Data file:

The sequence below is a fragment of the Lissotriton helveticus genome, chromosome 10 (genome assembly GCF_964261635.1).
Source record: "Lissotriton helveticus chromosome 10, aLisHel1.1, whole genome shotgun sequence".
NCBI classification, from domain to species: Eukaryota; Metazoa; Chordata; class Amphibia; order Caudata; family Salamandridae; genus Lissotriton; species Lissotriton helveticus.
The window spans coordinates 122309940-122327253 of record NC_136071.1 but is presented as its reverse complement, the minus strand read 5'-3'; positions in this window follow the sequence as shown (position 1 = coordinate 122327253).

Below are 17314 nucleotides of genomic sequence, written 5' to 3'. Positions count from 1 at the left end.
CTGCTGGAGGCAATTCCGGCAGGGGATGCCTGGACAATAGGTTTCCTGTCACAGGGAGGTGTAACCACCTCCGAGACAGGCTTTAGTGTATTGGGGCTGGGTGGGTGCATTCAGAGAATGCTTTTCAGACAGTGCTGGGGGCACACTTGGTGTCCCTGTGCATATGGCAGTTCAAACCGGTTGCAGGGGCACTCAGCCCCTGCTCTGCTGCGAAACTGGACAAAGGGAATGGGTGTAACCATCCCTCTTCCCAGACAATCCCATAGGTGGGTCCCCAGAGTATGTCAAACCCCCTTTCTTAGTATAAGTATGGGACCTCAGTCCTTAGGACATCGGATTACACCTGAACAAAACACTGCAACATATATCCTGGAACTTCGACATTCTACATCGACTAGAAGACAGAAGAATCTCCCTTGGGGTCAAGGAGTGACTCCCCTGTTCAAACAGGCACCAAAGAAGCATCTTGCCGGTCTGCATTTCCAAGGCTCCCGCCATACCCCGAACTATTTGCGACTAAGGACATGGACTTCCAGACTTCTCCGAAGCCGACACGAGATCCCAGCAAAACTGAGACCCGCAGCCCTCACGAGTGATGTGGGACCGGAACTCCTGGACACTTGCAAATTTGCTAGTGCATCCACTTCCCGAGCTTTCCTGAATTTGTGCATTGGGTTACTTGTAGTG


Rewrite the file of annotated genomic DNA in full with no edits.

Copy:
The sequence below is a fragment of the Lissotriton helveticus genome, chromosome 10 (genome assembly GCF_964261635.1).
Source record: "Lissotriton helveticus chromosome 10, aLisHel1.1, whole genome shotgun sequence".
NCBI classification, from domain to species: Eukaryota; Metazoa; Chordata; class Amphibia; order Caudata; family Salamandridae; genus Lissotriton; species Lissotriton helveticus.
The window spans coordinates 122309940-122327253 of record NC_136071.1 but is presented as its reverse complement, the minus strand read 5'-3'; positions in this window follow the sequence as shown (position 1 = coordinate 122327253).

Below are 17314 nucleotides of genomic sequence, written 5' to 3'. Positions count from 1 at the left end.
CTGCTGGAGGCAATTCCGGCAGGGGATGCCTGGACAATAGGTTTCCTGTCACAGGGAGGTGTAACCACCTCCGAGACAGGCTTTAGTGTATTGGGGCTGGGTGGGTGCATTCAGAGAATGCTTTTCAGACAGTGCTGGGGGCACACTTGGTGTCCCTGTGCATATGGCAGTTCAAACCGGTTGCAGGGGCACTCAGCCCCTGCTCTGCTGCGAAACTGGACAAAGGGAATGGGTGTAACCATCCCTCTTCCCAGACAATCCCATAGGTGGGTCCCCAGAGTATGTCAAACCCCCTTTCTTAGTATAAGTATGGGACCTCAGTCCTTAGGACATCGGATTACACCTGAACAAAACACTGCAACATATATCCTGGAACTTCGACATTCTACATCGACTAGAAGACAGAAGAATCTCCCTTGGGGTCAAGGAGTGACTCCCCTGTTCAAACAGGCACCAAAGAAGCATCTTGCCGGTCTGCATTTCCAAGGCTCCCGCCATACCCCGAACTATTTGCGACTAAGGACATGGACTTCCAGACTTCTCCGAAGCCGACACGAGATCCCAGCAAAACTGAGACCCGCAGCCCTCACGAGTGATGTGGGACCGGAACTCCTGGACACTTGCAAATTTGCTAGTGCATCCACTTCCCGAGCTTTCCTGAATTTGTGCATTGGGTTACTTGTAGTG